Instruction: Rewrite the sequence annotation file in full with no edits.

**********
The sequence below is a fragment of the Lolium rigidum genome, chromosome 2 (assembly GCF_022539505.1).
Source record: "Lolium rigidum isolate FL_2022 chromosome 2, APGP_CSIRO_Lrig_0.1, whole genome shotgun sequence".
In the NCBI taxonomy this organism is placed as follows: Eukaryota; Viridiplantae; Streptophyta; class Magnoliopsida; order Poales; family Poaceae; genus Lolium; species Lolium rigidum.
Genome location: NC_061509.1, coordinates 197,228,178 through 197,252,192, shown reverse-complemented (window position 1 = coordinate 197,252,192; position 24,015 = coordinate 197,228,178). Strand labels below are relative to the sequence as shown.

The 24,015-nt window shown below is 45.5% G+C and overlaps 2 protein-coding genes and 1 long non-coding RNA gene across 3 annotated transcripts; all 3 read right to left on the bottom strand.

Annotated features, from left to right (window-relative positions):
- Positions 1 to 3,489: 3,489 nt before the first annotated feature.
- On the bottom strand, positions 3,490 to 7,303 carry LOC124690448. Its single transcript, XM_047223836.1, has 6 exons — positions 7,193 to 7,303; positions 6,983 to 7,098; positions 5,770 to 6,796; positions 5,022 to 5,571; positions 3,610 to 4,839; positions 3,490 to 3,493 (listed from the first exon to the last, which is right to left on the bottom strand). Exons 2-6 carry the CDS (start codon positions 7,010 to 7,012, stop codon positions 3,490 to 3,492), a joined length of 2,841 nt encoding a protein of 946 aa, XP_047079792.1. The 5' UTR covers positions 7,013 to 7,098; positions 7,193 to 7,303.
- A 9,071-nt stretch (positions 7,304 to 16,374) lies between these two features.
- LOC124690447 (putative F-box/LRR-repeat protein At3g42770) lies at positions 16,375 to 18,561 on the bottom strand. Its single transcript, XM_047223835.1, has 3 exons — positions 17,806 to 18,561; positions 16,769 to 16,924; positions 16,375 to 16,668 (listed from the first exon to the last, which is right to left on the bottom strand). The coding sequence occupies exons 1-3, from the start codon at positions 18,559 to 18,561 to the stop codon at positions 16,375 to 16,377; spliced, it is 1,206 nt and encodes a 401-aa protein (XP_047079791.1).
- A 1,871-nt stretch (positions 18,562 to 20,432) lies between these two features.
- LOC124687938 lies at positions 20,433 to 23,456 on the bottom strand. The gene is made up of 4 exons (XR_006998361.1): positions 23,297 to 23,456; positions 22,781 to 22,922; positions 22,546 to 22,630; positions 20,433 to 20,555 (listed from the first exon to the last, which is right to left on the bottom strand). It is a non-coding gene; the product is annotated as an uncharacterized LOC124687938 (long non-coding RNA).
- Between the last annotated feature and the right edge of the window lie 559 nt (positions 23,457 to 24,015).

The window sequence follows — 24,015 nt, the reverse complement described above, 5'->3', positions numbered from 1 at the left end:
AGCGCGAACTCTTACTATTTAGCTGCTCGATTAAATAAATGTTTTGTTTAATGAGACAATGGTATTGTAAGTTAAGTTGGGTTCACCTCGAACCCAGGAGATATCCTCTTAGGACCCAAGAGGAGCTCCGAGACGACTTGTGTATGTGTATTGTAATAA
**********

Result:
The sequence below is a fragment of the Lolium rigidum genome, chromosome 2 (assembly GCF_022539505.1).
Source record: "Lolium rigidum isolate FL_2022 chromosome 2, APGP_CSIRO_Lrig_0.1, whole genome shotgun sequence".
In the NCBI taxonomy this organism is placed as follows: Eukaryota; Viridiplantae; Streptophyta; class Magnoliopsida; order Poales; family Poaceae; genus Lolium; species Lolium rigidum.
Genome location: NC_061509.1, coordinates 197,228,178 through 197,252,192, shown reverse-complemented (window position 1 = coordinate 197,252,192; position 24,015 = coordinate 197,228,178). Strand labels below are relative to the sequence as shown.

The 24,015-nt window shown below is 45.5% G+C and overlaps 2 protein-coding genes and 1 long non-coding RNA gene across 3 annotated transcripts; all 3 read right to left on the bottom strand.

Annotated features, from left to right (window-relative positions):
- Positions 1 to 3,489: 3,489 nt before the first annotated feature.
- On the bottom strand, positions 3,490 to 7,303 carry LOC124690448. Its single transcript, XM_047223836.1, has 6 exons — positions 7,193 to 7,303; positions 6,983 to 7,098; positions 5,770 to 6,796; positions 5,022 to 5,571; positions 3,610 to 4,839; positions 3,490 to 3,493 (listed from the first exon to the last, which is right to left on the bottom strand). Exons 2-6 carry the CDS (start codon positions 7,010 to 7,012, stop codon positions 3,490 to 3,492), a joined length of 2,841 nt encoding a protein of 946 aa, XP_047079792.1. The 5' UTR covers positions 7,013 to 7,098; positions 7,193 to 7,303.
- A 9,071-nt stretch (positions 7,304 to 16,374) lies between these two features.
- LOC124690447 (putative F-box/LRR-repeat protein At3g42770) lies at positions 16,375 to 18,561 on the bottom strand. Its single transcript, XM_047223835.1, has 3 exons — positions 17,806 to 18,561; positions 16,769 to 16,924; positions 16,375 to 16,668 (listed from the first exon to the last, which is right to left on the bottom strand). The coding sequence occupies exons 1-3, from the start codon at positions 18,559 to 18,561 to the stop codon at positions 16,375 to 16,377; spliced, it is 1,206 nt and encodes a 401-aa protein (XP_047079791.1).
- A 1,871-nt stretch (positions 18,562 to 20,432) lies between these two features.
- LOC124687938 lies at positions 20,433 to 23,456 on the bottom strand. The gene is made up of 4 exons (XR_006998361.1): positions 23,297 to 23,456; positions 22,781 to 22,922; positions 22,546 to 22,630; positions 20,433 to 20,555 (listed from the first exon to the last, which is right to left on the bottom strand). It is a non-coding gene; the product is annotated as an uncharacterized LOC124687938 (long non-coding RNA).
- Between the last annotated feature and the right edge of the window lie 559 nt (positions 23,457 to 24,015).

The window sequence follows — 24,015 nt, the reverse complement described above, 5'->3', positions numbered from 1 at the left end:
AGCGCGAACTCTTACTATTTAGCTGCTCGATTAAATAAATGTTTTGTTTAATGAGACAATGGTATTGTAAGTTAAGTTGGGTTCACCTCGAACCCAGGAGATATCCTCTTAGGACCCAAGAGGAGCTCCGAGACGACTTGTGTATGTGTATTGTAATAA